Women Hit Harder by Climate Change

Washington, DC (May 6, 2008)- Nobel Peace laureates and co-founders of the Nobel Women’s Initiative, met to discuss their vision of ‘climate justice’- an approach to climate change that recognizes differential responsibilities for developed and developing countries, and puts the rights of people, especially women, at the center of the climate debate.


At the seminar, entitled “Creating a Climate of Change: Women, Nuclear Energy and Justice in a Warming World,” Wangari Maathai, 2004 Nobel Peace Prize winner from Kenya, said climate change is harder on women in poor countries, where mothers stay in areas hit by drought, deforestation or crop failure. “Men can trek and go looking for greener pastures in other areas in other countries… but for women, they’re usually left on site to face the consequences,” Maathai said.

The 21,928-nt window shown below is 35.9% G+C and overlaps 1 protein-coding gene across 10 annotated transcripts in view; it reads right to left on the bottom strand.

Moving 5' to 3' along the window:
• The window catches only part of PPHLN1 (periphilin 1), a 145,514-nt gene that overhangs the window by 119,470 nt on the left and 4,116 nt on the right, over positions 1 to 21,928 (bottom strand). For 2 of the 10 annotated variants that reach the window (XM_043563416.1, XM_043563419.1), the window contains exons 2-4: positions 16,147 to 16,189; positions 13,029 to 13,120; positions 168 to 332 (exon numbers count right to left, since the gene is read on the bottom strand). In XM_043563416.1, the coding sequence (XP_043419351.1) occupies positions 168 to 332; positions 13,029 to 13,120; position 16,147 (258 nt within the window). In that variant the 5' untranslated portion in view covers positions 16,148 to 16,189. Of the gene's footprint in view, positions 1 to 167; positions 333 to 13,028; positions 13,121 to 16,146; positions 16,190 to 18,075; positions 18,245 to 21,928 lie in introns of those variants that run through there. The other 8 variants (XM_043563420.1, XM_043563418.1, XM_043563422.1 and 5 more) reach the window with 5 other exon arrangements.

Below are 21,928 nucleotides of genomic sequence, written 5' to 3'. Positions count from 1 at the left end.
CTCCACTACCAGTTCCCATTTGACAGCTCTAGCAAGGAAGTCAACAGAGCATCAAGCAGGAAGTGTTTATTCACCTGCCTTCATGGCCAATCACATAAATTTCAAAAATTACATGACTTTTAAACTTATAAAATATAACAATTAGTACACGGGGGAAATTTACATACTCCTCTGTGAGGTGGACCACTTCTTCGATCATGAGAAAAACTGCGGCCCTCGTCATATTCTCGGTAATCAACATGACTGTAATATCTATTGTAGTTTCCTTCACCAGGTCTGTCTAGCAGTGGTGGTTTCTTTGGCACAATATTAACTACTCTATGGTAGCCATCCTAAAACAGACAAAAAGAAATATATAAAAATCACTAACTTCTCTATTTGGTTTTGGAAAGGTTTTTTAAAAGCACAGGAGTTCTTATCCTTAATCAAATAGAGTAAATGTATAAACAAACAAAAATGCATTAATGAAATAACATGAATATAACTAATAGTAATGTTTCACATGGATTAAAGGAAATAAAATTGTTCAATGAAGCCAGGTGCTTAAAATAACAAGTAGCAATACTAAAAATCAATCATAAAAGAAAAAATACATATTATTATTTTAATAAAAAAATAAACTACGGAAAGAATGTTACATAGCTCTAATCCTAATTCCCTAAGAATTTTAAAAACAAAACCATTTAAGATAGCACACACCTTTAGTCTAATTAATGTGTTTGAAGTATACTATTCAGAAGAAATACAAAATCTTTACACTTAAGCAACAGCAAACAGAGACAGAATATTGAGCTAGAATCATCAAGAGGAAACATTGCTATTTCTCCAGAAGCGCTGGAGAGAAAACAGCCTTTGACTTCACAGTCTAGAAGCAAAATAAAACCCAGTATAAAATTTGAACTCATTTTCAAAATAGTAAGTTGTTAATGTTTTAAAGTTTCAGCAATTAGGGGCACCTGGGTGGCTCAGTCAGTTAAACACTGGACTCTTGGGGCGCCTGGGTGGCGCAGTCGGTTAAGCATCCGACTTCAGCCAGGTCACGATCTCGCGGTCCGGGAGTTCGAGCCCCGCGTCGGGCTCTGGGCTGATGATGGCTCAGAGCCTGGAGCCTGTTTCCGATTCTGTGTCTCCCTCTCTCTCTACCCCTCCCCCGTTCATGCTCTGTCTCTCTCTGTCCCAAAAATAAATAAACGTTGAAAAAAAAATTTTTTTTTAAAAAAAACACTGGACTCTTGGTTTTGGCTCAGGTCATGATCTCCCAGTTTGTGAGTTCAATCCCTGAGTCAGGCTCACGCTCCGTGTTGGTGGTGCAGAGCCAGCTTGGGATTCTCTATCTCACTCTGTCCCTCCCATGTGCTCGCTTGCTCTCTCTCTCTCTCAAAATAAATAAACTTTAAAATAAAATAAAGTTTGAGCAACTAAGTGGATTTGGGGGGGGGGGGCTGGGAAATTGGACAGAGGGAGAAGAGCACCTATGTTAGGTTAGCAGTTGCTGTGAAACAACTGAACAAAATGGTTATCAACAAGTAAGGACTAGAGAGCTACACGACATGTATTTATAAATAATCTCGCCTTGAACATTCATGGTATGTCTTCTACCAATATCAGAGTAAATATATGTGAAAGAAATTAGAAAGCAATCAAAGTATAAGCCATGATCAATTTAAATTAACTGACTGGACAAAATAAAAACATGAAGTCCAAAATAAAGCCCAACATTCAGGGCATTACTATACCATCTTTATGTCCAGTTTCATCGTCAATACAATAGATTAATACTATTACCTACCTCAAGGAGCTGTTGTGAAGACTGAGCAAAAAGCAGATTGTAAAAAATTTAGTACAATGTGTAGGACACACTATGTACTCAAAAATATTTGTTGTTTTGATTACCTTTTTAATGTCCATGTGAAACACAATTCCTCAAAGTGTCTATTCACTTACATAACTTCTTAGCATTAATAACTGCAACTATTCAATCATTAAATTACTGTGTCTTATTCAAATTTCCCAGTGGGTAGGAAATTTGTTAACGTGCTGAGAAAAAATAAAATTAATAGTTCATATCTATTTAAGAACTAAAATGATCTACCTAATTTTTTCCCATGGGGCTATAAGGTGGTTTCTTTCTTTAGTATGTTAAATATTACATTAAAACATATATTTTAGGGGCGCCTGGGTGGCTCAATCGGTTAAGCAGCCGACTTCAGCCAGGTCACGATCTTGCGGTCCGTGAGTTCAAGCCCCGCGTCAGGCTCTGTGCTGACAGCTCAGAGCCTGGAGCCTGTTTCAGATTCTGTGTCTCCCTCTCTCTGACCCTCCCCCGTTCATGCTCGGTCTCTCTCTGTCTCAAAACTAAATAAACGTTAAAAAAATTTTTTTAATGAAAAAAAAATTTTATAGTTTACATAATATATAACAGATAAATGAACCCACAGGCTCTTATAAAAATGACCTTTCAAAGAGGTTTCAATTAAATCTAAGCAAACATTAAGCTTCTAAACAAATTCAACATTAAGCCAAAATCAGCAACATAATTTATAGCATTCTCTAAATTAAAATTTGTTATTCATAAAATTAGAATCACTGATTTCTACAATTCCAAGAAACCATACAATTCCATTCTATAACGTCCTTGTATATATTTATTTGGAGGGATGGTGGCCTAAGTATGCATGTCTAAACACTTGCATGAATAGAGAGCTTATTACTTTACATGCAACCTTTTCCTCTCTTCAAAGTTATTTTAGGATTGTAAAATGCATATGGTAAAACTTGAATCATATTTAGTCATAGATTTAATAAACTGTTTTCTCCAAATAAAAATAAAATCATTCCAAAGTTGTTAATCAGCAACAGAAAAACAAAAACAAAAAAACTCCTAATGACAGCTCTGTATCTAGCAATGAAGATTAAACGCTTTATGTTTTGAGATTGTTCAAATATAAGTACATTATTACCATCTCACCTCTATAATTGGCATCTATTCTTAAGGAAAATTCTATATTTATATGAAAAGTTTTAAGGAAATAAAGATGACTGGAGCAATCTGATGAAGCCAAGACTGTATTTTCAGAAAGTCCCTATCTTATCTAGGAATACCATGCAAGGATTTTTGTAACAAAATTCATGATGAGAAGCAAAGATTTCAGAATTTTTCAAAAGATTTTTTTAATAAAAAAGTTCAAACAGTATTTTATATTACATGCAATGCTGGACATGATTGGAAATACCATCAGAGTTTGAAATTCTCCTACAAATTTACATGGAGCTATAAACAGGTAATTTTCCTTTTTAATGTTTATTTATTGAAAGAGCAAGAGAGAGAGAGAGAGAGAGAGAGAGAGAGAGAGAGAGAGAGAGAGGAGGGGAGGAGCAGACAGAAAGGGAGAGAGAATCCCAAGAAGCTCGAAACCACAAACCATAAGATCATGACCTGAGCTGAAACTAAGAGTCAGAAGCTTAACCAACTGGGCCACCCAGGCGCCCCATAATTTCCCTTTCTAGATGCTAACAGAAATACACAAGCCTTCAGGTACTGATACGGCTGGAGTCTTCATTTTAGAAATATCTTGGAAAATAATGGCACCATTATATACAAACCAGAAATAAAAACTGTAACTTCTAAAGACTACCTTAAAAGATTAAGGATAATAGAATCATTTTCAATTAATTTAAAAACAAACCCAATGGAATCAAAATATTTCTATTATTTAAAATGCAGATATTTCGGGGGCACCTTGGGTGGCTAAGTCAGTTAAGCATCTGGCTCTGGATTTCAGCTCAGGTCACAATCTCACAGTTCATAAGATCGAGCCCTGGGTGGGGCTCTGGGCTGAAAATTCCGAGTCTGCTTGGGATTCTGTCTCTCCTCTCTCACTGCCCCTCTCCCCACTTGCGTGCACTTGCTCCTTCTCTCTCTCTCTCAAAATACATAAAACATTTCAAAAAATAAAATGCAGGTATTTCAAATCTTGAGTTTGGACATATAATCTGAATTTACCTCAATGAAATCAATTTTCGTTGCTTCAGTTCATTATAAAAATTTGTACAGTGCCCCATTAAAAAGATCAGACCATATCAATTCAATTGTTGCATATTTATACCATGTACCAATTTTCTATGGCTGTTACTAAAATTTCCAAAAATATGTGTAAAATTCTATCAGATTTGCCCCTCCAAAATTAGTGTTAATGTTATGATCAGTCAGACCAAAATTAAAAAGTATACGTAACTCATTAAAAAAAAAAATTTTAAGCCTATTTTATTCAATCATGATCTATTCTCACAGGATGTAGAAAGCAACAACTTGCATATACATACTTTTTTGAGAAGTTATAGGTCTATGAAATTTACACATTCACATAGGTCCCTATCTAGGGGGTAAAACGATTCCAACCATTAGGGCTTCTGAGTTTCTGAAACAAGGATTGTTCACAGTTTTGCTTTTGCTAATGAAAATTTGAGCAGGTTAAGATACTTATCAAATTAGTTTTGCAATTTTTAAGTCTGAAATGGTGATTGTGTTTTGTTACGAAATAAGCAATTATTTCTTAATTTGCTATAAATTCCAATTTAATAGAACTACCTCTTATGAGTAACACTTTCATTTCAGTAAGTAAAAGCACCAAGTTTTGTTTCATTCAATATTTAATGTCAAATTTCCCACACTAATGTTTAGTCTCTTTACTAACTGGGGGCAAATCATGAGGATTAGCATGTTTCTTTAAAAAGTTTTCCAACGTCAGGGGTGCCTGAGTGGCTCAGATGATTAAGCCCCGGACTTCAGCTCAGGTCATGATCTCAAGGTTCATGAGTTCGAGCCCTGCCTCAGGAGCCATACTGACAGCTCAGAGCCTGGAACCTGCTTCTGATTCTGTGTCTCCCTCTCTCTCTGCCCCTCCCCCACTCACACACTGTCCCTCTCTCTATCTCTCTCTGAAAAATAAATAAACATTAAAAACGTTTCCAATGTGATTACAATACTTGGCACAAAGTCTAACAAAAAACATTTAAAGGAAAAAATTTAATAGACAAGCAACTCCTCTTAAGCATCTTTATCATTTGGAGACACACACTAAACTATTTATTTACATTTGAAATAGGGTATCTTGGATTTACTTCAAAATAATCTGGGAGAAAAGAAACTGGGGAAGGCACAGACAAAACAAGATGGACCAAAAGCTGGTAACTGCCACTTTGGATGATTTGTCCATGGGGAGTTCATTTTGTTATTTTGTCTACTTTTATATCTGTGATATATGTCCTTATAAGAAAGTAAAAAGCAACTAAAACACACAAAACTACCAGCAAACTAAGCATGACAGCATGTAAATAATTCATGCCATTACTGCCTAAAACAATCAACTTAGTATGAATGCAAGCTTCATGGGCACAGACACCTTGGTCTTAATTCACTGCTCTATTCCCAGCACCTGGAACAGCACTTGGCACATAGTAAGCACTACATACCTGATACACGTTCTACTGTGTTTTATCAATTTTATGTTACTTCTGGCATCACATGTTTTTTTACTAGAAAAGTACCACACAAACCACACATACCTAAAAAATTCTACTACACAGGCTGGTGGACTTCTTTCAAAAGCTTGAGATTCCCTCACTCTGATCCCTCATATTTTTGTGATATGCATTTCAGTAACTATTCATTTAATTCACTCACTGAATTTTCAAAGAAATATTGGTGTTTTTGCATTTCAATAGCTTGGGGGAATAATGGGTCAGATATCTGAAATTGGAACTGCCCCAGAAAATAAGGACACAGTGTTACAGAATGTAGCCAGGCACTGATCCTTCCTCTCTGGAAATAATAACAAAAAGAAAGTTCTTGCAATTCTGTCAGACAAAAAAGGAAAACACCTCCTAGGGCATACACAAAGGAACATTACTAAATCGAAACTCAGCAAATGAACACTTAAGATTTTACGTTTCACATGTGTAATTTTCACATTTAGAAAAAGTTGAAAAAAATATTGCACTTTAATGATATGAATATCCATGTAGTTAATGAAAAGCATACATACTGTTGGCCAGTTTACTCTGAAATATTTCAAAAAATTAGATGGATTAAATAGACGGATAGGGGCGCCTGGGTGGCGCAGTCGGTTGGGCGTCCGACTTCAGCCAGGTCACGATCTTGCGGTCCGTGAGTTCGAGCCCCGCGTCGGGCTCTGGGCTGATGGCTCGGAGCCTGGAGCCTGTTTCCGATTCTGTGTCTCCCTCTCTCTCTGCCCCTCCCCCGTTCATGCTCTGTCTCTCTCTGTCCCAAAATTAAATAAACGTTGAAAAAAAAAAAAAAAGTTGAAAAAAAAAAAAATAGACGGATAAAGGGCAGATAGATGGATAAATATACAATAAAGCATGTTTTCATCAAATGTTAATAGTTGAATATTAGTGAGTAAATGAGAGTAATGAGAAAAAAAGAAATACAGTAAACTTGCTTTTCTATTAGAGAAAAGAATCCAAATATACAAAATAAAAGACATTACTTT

Jody Williams, 1997 Nobel Peace laureate, said she saw climate change as a threat to security and that desertification of former agricultural land has fueled the conflict in Darfur. She said she visited a vast refugee camp in neighboring Chad where water was scarce and women and girls were dispatched to get water from outside the camp. She said, “Why did the women have to go? Because if the men went, they’d be killed. If the women go, the only thing they have to face is rape… If you don’t deal with development and climate, you will have an increasingly insecure world. But if you’re going to deal with it, you need to deal with it in terms of climate justice.”
Related Resources:
Women Hit Harder by Climate Change
Nobel Women’s Initiative